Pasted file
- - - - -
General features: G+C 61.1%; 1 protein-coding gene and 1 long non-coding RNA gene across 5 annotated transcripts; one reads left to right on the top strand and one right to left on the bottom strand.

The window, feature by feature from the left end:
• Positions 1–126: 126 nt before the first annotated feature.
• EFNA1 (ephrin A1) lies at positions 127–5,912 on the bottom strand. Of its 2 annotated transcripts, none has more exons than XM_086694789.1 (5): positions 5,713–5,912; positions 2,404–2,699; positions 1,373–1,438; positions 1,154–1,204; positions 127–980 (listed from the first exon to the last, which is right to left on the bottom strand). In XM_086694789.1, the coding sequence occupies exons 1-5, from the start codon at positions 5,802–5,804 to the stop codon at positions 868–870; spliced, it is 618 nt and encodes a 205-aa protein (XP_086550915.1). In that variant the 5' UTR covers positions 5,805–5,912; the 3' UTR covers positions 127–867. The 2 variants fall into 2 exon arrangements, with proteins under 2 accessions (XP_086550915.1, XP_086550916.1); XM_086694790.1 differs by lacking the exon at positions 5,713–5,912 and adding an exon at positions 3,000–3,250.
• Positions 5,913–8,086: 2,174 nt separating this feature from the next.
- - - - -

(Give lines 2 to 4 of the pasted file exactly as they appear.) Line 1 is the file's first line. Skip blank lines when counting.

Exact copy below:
The window, feature by feature from the left end:
• Positions 1–126: 126 nt before the first annotated feature.
• EFNA1 (ephrin A1) lies at positions 127–5,912 on the bottom strand. Of its 2 annotated transcripts, none has more exons than XM_086694789.1 (5): positions 5,713–5,912; positions 2,404–2,699; positions 1,373–1,438; positions 1,154–1,204; positions 127–980 (listed from the first exon to the last, which is right to left on the bottom strand). In XM_086694789.1, the coding sequence occupies exons 1-5, from the start codon at positions 5,802–5,804 to the stop codon at positions 868–870; spliced, it is 618 nt and encodes a 205-aa protein (XP_086550915.1). In that variant the 5' UTR covers positions 5,805–5,912; the 3' UTR covers positions 127–867. The 2 variants fall into 2 exon arrangements, with proteins under 2 accessions (XP_086550915.1, XP_086550916.1); XM_086694790.1 differs by lacking the exon at positions 5,713–5,912 and adding an exon at positions 3,000–3,250.